When we meet them, will they remind us of . . . us? Here, human-like aliens from "Close Encounters of the Third Kind."
Credit: Columbia Pictures
Anyone who has seen "Independence Day" knows that strong, capable leadership in the face of a hostile alien takeover is absolutely crucial.
So, faced with the situation, nearly two-thirds of Americans think Barack Obama would handle an alien invasion better than presidential candidate Mitt Romney, according to a new poll about extraterrestrials from the National Geographic Channel.
The national poll measured different views on extraterrestrials, and found that 36 percent, or more than one-third, of Americans believe UFOs exist. In fact, 11 percent (more than one in 10) are sure they have seen a UFO with their own eyes, while 20 percent (one in five) know someone who claims to have seen a flying saucer.
And if aliens ever stage an invasion of our planet, nearly two-thirds, or 65 percent, of Americans think Obama would be the better person to guide the country's response. And that view held true across both genders, with 68 percent of women and 61 percent of men claiming Obama would be better suited to handle an alien takeover.
Among younger Americans, aged 18 to 64 years, 68 percent felt that Romney would not be as adept in the face of an alien attack. [7 Huge Misconceptions about Aliens]
Still, not everyone viewed a visit from extraterrestrials as a threat.
Most citizens claimed they would not mind a minor alien invasion, because they expect these otherworldly beings to be friendly, such as the creature in Steven Spielberg's classic film "E.T.," the poll's results showed.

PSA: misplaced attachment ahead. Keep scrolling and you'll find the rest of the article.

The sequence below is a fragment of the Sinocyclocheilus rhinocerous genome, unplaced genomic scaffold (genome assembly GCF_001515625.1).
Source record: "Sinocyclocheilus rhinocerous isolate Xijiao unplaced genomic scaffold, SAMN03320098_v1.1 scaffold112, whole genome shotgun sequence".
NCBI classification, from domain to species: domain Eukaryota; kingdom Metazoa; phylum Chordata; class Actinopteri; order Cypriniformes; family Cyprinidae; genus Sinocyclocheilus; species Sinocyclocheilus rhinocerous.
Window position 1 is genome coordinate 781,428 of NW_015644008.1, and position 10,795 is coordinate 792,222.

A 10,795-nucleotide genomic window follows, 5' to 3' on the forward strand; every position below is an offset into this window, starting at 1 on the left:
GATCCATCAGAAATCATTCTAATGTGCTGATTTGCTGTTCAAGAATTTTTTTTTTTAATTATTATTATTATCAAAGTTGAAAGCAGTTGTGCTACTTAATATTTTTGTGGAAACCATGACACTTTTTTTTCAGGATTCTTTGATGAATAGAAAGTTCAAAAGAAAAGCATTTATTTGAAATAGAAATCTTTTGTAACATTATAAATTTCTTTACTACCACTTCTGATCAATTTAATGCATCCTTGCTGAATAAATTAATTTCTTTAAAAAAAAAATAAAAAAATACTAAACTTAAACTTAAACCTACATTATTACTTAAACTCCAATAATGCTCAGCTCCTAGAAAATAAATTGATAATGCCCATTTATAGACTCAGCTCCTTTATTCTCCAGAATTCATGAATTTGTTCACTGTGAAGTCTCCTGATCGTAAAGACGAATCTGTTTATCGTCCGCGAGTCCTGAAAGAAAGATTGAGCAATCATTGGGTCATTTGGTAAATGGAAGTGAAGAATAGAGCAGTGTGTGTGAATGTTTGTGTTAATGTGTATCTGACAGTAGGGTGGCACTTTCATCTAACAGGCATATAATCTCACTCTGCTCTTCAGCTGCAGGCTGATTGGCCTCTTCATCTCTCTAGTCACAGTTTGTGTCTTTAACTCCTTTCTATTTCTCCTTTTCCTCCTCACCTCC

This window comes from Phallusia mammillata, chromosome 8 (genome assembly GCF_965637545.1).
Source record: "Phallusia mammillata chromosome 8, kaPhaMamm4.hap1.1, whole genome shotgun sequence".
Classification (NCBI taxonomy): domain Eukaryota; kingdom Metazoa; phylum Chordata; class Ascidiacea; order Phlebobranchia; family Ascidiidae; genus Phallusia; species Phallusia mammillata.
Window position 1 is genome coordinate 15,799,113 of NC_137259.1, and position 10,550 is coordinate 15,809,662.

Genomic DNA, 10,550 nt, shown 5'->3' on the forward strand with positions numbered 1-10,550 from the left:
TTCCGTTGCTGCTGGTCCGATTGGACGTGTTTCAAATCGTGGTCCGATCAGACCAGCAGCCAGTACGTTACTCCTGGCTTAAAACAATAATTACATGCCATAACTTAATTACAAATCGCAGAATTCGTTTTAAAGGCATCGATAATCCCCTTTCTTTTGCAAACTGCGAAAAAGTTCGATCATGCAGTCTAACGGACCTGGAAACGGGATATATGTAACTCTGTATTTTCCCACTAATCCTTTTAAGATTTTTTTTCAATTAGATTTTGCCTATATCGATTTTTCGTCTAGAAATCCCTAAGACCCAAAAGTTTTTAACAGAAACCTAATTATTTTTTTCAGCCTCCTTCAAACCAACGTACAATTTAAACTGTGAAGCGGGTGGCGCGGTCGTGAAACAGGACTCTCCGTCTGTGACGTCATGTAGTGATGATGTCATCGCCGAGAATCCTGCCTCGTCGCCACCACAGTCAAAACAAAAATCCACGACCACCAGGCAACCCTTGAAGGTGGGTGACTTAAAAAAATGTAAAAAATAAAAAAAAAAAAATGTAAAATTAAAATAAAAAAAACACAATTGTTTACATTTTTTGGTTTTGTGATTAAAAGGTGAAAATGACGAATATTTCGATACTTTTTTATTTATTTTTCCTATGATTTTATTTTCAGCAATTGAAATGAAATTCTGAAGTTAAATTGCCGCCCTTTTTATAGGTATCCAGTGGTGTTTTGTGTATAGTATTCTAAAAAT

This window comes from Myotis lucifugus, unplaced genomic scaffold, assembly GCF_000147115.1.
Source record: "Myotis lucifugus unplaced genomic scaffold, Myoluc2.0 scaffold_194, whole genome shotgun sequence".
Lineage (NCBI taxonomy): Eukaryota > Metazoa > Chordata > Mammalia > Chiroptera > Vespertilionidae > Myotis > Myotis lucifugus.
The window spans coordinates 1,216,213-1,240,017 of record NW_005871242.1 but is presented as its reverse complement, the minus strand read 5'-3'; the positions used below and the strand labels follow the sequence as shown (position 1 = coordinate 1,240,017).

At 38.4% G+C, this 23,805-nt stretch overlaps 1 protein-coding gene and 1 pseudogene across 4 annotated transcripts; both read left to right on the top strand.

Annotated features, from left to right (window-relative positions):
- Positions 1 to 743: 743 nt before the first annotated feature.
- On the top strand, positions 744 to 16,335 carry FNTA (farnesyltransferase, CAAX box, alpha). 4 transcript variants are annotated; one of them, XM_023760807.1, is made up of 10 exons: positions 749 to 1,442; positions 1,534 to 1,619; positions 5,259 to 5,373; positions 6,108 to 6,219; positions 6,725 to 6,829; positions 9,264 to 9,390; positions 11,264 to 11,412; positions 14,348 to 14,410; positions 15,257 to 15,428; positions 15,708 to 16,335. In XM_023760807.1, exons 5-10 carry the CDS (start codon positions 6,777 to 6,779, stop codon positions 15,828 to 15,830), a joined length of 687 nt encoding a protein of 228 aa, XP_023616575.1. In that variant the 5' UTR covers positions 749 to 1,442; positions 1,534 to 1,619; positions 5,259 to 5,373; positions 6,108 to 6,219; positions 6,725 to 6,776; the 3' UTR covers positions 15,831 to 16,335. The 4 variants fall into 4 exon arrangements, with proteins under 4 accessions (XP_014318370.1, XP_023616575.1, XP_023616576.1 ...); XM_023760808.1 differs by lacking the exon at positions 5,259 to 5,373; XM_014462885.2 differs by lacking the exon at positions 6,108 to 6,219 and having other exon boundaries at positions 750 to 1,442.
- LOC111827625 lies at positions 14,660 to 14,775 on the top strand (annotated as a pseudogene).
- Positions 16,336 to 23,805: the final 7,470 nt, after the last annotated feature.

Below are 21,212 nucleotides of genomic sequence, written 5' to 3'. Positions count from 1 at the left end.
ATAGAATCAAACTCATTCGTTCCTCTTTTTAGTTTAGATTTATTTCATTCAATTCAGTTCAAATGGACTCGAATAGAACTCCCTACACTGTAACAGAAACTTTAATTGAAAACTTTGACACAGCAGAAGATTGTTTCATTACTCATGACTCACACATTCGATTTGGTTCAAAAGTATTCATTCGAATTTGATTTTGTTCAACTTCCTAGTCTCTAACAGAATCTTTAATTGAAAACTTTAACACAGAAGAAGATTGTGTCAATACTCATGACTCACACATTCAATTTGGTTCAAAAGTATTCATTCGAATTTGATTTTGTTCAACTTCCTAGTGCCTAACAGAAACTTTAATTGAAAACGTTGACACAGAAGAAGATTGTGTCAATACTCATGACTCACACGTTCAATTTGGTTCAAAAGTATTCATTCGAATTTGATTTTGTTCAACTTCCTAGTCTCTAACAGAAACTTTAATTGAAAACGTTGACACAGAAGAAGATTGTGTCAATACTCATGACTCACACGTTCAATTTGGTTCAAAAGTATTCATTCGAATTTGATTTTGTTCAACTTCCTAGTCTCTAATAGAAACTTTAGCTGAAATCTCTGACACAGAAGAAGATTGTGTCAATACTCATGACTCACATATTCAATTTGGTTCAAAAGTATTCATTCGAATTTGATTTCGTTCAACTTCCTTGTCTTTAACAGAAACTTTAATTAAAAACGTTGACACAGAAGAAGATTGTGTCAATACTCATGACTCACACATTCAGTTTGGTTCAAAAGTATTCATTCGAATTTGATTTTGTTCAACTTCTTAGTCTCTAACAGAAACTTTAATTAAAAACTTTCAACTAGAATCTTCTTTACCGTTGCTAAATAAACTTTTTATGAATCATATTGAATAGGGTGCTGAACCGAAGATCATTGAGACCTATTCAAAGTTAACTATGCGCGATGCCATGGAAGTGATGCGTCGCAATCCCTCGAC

The survey also revealed that more than 80 million Americans believe UFOs exist, with many sure that government officials are hiding paranormal activities from the public. According to the National Geographic results, many respondents also claimed to believe that tangible proof exists that aliens have landed on Earth.
And while superhero and vampire movies have reigned supreme at the box office, 71 percent of Americans think aliens are more likely to exist than superheroes, vampires and zombies. But if humankind could call on superheroes for help, the Hulk was the most popular choice (21 percent), rather than Batman (12 percent) or Spiderman (8 percent).
National Geographic's "Aliens Among Us" poll surveyed a random nationwide sample of 1,114 Americans from May 21 to 29. The data was collected by market research company Kelton Research through email invitations and online surveys. According to the survey organizers, quotas were set to ensure reliability and accurate representation of the U.S. population, aged 18 year and older. The margin of error is +/-2.9 percent, NatGeo officials said in a statement.
The poll is part of a campaign to promote National Geographic Channel's new series "Chasing UFOs," which premieres Friday (June 29) at 9 p.m. ET/PT. Check local listings or the National Geographic Channel website for more information.